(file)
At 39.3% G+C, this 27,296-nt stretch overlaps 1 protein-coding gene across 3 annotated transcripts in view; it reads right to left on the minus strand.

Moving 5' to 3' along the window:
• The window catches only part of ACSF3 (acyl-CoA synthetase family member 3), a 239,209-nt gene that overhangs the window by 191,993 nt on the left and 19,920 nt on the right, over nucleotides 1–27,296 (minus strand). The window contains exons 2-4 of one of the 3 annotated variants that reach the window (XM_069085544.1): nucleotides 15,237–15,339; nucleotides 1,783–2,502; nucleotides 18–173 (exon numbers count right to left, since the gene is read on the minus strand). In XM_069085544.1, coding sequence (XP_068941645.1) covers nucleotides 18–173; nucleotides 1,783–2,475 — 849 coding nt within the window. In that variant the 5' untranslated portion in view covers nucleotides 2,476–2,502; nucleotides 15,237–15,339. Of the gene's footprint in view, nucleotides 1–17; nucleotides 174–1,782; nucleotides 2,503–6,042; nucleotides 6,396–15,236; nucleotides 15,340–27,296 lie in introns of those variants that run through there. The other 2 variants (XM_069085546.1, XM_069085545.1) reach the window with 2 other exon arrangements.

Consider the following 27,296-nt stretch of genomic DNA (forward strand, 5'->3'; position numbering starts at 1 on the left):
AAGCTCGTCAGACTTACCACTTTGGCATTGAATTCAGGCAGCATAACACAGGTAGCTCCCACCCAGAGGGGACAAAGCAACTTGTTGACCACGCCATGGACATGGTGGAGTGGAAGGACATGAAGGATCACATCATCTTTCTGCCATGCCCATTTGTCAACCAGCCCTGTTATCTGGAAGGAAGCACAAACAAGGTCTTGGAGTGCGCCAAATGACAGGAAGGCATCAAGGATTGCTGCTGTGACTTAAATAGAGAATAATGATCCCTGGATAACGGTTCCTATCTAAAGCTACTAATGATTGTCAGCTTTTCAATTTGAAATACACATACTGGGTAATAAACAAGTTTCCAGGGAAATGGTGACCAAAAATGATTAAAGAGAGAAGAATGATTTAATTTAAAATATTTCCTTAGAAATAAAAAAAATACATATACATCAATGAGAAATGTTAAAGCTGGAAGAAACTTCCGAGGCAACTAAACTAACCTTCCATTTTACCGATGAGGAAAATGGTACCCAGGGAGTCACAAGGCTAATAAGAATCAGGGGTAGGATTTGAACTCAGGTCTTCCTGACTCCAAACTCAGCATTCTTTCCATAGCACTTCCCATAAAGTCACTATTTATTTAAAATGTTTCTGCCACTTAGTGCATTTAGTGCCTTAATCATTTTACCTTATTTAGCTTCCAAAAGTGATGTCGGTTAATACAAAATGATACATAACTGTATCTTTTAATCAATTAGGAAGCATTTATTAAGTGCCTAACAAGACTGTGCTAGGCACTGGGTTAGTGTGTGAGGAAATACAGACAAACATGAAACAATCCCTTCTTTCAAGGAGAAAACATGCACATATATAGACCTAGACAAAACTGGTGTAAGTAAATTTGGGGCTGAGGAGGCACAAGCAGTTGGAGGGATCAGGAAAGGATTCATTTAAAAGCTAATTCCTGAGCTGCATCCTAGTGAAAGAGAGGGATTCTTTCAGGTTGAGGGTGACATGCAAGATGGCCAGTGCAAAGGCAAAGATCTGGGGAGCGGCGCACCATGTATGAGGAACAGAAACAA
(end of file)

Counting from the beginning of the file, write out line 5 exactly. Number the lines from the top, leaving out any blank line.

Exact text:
AAGCTCGTCAGACTTACCACTTTGGCATTGAATTCAGGCAGCATAACACAGGTAGCTCCCACCCAGAGGGGACAAAGCAACTTGTTGACCACGCCATGGACATGGTGGAGTGGAAGGACATGAAGGATCACATCATCTTTCTGCCATGCCCATTTGTCAACCAGCCCTGTTATCTGGAAGGAAGCACAAACAAGGTCTTGGAGTGCGCCAAATGACAGGAAGGCATCAAGGATTGCTGCTGTGACTTAAATAGAGAATAATGATCCCTGGATAACGGTTCCTATCTAAAGCTACTAATGATTGTCAGCTTTTCAATTTGAAATACACATACTGGGTAATAAACAAGTTTCCAGGGAAATGGTGACCAAAAATGATTAAAGAGAGAAGAATGATTTAATTTAAAATATTTCCTTAGAAATAAAAAAAATACATATACATCAATGAGAAATGTTAAAGCTGGAAGAAACTTCCGAGGCAACTAAACTAACCTTCCATTTTACCGATGAGGAAAATGGTACCCAGGGAGTCACAAGGCTAATAAGAATCAGGGGTAGGATTTGAACTCAGGTCTTCCTGACTCCAAACTCAGCATTCTTTCCATAGCACTTCCCATAAAGTCACTATTTATTTAAAATGTTTCTGCCACTTAGTGCATTTAGTGCCTTAATCATTTTACCTTATTTAGCTTCCAAAAGTGATGTCGGTTAATACAAAATGATACATAACTGTATCTTTTAATCAATTAGGAAGCATTTATTAAGTGCCTAACAAGACTGTGCTAGGCACTGGGTTAGTGTGTGAGGAAATACAGACAAACATGAAACAATCCCTTCTTTCAAGGAGAAAACATGCACATATATAGACCTAGACAAAACTGGTGTAAGTAAATTTGGGGCTGAGGAGGCACAAGCAGTTGGAGGGATCAGGAAAGGATTCATTTAAAAGCTAATTCCTGAGCTGCATCCTAGTGAAAGAGAGGGATTCTTTCAGGTTGAGGGTGACATGCAAGATGGCCAGTGCAAAGGCAAAGATCTGGGGAGCGGCGCACCATGTATGAGGAACAGAAACAA